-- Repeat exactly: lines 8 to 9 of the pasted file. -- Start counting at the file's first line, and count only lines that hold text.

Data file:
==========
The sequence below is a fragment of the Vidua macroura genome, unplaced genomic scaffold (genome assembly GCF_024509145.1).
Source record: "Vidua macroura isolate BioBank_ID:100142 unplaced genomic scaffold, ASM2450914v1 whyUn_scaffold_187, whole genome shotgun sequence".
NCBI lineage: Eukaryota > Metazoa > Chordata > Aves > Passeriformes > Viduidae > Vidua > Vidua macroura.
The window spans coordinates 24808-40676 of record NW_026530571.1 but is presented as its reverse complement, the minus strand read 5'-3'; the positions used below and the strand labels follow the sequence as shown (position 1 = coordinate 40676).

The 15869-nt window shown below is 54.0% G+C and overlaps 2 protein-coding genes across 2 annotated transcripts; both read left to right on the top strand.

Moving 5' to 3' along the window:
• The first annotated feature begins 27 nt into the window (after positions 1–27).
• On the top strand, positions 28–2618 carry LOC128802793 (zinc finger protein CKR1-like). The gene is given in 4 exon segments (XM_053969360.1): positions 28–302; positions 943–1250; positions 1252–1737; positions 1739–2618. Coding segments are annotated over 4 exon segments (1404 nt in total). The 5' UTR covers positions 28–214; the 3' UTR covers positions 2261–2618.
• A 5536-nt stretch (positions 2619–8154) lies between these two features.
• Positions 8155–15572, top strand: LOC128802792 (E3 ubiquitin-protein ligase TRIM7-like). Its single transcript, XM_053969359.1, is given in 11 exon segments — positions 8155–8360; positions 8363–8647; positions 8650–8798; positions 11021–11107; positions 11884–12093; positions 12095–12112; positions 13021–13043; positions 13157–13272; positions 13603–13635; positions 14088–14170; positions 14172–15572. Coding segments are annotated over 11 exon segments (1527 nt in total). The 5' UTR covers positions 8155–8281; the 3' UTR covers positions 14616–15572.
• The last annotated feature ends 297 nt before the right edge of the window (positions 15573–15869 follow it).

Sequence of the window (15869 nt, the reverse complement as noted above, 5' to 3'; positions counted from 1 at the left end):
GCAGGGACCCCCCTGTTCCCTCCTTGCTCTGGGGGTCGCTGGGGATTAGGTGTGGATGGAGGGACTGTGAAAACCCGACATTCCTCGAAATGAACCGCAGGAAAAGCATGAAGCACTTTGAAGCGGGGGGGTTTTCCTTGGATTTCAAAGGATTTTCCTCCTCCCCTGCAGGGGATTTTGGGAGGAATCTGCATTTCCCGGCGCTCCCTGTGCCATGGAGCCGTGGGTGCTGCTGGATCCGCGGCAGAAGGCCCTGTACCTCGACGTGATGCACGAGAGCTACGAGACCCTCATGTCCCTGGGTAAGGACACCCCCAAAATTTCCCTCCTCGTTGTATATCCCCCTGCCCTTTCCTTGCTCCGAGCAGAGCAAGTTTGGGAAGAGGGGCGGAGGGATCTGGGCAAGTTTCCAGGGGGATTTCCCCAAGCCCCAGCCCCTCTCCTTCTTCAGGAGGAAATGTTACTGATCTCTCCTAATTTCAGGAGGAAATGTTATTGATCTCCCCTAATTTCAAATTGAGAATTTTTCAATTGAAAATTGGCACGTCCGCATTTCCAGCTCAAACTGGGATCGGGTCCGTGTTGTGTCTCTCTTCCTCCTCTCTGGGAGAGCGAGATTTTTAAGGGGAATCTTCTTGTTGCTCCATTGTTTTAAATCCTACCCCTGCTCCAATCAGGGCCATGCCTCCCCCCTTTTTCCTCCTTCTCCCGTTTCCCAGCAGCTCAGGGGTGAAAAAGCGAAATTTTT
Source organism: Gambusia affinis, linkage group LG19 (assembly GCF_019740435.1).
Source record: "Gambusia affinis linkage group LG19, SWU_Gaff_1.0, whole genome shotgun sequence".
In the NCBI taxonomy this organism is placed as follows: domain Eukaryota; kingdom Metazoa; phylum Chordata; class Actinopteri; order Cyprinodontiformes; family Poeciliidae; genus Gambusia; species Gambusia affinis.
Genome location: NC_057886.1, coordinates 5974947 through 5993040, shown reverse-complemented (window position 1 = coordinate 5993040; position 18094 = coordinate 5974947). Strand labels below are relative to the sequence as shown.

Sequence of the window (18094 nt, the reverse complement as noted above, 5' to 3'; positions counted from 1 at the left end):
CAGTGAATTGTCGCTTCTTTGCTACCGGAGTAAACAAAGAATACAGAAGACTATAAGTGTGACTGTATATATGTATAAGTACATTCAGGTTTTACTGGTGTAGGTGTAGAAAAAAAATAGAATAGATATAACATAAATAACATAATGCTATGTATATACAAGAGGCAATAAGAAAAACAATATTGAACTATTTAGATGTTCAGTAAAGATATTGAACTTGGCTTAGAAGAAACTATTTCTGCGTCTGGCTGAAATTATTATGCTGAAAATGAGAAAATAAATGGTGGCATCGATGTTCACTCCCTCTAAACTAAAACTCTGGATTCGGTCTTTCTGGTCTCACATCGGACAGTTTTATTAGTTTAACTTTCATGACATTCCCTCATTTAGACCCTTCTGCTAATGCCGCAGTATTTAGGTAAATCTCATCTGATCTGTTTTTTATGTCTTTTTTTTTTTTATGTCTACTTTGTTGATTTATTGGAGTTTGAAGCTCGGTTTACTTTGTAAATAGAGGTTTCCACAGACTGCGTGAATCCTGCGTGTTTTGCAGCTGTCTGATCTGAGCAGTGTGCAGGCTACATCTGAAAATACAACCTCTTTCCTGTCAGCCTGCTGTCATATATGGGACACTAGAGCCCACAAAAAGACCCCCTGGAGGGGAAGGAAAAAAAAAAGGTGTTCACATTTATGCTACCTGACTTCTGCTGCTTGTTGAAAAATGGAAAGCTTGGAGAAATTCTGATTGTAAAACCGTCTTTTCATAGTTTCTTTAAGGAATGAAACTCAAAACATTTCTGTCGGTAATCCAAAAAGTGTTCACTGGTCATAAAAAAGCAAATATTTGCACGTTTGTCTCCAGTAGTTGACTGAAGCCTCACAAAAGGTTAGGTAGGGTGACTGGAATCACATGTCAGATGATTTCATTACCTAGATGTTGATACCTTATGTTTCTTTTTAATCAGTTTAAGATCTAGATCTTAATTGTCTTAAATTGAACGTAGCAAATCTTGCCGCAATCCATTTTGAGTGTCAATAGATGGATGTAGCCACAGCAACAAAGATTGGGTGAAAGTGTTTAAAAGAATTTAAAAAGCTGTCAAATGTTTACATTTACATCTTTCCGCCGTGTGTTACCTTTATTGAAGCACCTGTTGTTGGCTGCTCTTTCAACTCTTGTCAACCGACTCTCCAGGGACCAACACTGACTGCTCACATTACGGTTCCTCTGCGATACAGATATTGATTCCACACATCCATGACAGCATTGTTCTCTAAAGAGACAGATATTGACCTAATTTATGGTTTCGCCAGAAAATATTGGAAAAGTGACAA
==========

• On the top strand, positions 28–2618 carry LOC128802793 (zinc finger protein CKR1-like). The gene is given in 4 exon segments (XM_053969360.1): positions 28–302; positions 943–1250; positions 1252–1737; positions 1739–2618. Coding segments are annotated over 4 exon segments (1404 nt in total). The 5' UTR covers positions 28–214; the 3' UTR covers positions 2261–2618.
• A 5536-nt stretch (positions 2619–8154) lies between these two features.